Lehi, Utah-based RainFocus is focused on maintaining marketing connections between event attendees and hosts with software tools to maintain high levels of engagement. But, this same platform is applicable for companies running in-person and virtual leisure events as well.
Its software was used to hold together wine clubs through tasting series’ that went virtual and expanded to new vendors and influencers. Those same experience organizers hope to maintain that same velocity for in-person events now and have engagement tools and analytics from their pandemic work to help back them up.
RainFocus also handles the payments for organizers including taking responsibility for local tax compliance and VAT across international locations. Some teams may already be familiar with the software as RainFocus clients have put it to work on roadshows and private equity bakeoffs.
The company has raised $103 million in outside funding up to this point and its $60 million Series C last September was led by KKR with a focus on building out its R&D for expanding the suite. At the time, it already had plenty of velocity in its commercialization with 430% growth in hosted events over the previous 12 months with about 5 million business users and 9 million session engagements across 167 countries.
As discussed before, consumer staples are going to stick around no matter what the economy does. But, what appears to be happening in early 2022 is not simply consumers buying what they need but rather splurging and upgrading the wardrobe and summer plans for the pandemic’s end.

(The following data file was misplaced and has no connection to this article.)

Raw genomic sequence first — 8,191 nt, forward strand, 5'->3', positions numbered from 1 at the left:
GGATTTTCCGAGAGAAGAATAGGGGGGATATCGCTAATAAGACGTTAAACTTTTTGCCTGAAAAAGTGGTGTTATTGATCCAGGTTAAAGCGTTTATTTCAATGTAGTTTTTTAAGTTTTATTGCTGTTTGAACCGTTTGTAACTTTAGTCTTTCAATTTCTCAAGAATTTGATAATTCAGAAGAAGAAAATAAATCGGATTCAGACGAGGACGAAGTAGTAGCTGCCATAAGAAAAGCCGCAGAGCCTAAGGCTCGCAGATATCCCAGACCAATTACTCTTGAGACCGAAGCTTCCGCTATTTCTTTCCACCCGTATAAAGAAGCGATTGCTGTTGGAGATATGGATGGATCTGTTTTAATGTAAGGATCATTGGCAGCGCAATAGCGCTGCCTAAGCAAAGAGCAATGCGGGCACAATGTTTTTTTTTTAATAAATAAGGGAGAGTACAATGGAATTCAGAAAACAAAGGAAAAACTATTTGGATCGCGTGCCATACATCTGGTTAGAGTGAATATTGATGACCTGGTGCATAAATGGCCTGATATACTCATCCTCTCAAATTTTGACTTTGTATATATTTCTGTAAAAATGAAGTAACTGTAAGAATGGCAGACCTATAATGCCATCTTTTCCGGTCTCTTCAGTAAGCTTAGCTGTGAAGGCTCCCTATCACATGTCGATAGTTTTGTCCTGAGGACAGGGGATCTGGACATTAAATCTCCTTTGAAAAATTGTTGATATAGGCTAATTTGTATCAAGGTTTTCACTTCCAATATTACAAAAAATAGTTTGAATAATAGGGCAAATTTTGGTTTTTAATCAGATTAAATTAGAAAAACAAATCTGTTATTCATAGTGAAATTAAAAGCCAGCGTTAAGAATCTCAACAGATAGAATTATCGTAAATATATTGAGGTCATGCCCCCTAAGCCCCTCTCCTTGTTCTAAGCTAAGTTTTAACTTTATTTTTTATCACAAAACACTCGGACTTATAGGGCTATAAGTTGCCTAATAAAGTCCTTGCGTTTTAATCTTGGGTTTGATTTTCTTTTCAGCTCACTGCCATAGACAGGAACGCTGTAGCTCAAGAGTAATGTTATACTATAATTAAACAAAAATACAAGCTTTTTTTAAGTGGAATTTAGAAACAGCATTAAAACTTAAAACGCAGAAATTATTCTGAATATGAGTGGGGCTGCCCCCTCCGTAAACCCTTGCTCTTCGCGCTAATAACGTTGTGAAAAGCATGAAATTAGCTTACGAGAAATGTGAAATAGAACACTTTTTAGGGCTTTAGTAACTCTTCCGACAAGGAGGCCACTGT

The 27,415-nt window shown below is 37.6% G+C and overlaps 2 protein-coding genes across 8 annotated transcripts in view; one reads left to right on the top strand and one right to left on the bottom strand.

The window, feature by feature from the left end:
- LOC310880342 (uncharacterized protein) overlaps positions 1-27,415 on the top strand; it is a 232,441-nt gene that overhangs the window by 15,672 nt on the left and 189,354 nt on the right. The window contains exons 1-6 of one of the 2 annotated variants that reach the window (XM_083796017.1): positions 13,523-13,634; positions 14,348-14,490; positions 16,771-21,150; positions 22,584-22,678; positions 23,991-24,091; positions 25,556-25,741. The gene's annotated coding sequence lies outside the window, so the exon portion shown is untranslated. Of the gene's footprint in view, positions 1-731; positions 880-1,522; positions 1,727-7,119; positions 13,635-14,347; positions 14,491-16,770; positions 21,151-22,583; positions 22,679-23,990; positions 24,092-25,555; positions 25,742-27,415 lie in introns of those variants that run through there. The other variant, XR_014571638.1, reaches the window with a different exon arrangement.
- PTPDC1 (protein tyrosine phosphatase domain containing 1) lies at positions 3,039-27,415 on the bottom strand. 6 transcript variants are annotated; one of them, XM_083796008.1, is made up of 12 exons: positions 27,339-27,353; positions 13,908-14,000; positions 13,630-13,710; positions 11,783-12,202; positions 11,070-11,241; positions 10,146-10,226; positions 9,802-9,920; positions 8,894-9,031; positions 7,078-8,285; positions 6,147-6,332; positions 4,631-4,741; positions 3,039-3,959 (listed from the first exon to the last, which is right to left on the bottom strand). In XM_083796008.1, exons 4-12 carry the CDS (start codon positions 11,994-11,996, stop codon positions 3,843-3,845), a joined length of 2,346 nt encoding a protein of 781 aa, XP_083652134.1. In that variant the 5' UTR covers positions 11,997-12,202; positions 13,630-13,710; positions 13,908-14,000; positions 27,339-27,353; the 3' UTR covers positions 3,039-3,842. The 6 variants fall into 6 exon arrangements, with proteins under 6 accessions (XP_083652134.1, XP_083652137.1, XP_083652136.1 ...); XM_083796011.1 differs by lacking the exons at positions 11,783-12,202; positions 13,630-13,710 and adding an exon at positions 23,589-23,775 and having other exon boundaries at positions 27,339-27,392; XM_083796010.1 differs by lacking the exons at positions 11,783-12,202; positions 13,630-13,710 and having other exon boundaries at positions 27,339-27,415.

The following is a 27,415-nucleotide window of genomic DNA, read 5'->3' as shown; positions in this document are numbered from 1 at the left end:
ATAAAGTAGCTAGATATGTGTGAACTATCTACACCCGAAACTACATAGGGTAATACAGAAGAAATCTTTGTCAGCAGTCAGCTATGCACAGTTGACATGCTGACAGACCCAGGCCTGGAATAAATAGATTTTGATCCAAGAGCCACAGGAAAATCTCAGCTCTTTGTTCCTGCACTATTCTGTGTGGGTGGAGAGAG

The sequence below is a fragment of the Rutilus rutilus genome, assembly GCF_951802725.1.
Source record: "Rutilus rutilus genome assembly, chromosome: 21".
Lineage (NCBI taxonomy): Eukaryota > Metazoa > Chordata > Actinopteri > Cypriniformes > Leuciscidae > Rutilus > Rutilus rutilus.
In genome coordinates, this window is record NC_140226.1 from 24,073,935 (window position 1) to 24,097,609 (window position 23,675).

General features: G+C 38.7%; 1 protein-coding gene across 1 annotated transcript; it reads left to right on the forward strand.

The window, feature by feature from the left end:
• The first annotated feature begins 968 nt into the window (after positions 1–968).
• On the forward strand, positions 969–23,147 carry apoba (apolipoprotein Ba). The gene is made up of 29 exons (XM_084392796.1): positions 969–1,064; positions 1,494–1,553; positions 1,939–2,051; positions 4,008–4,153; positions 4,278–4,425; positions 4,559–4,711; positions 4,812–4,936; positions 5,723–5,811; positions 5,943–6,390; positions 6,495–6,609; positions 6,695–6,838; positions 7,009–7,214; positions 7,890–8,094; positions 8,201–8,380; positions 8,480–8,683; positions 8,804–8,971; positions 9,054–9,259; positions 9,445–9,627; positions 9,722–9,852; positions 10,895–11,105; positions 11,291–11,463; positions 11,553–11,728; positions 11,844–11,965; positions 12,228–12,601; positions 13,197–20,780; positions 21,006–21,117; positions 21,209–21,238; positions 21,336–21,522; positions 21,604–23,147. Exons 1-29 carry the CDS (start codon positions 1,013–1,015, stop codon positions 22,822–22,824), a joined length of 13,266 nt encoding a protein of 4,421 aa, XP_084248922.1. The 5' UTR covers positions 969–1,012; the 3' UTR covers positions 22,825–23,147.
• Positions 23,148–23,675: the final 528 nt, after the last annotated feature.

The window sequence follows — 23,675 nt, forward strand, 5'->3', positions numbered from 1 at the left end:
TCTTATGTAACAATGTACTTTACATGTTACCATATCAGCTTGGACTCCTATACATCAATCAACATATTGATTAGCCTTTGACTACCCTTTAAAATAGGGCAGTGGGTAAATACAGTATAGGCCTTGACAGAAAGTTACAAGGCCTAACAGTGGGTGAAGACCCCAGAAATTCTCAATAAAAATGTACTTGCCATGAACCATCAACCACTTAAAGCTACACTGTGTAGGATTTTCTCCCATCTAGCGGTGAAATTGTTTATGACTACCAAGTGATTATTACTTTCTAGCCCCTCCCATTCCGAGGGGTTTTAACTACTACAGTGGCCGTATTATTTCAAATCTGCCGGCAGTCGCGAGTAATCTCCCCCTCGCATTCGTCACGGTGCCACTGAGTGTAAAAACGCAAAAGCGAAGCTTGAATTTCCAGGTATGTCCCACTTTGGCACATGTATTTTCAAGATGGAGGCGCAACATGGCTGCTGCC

And with that, Puma (DE:PUM) may be looking to upgrade its digs as well. While plenty of sportswear and athleisure brands are listed in Europe, their US-listed counterparts tend to be better appreciated by the market. Puma currently trades at about 16x current EBITDA, while fellow Euro footwear peer Adidas (DE:ADS) trades at 11.4x.
Meanwhile, their US-listed competitors Nike (NYSE:NKE) and Lululemon (NASDAQ:LULU) trade at 21.7x and 25x, respectively. At least some of this is down to company performance, of course, but the dynamics are legitimately different on the Deutsche Boerse as compared to the Nasdaq, which handles 17-times its trading volume, and the NYSE, which hosts 15.1x as much.
Puma’s business is increasingly going West already, with sales in the Americas exceeding those in the EMEA region by about 15%. It grew faster to start 2022 on this side of the pond as well, with 44.1% sales growth here in Q1 as compared with 25.5% growth in EMEA and a -17% contraction in the Asia/Pacific region.
There could be incentive at Puma to bring more liquidity as well. About 67% of Puma’s shares are currently free-floating, with the remainder made up by a roughly 9.8% stake held by French luxury group Kering (PA:KER) and the rest held by Kering’s own largest shareholder Groupe Artemis.
Kering already sold a 5.9% stake in Puma in a private placement in May 2021 and could likely be persuaded to let go of more equity. Puma already trades hotter at 16.6x EBITDA than the wider Kering group at 9.7x, and should it receive a premium valuation and partial cash-out with a SPAC deal, this could be a value play for the company.
While not quite shooting to the moon, Italian fashion group Ermenegildo Zegna (NYSE:ZGN) made the move to the US markets via SPAC in December 2021 and has been notably resilient to the current market winds, which tend to blow harder against de-SPACs. It closed Thursday at $9.71.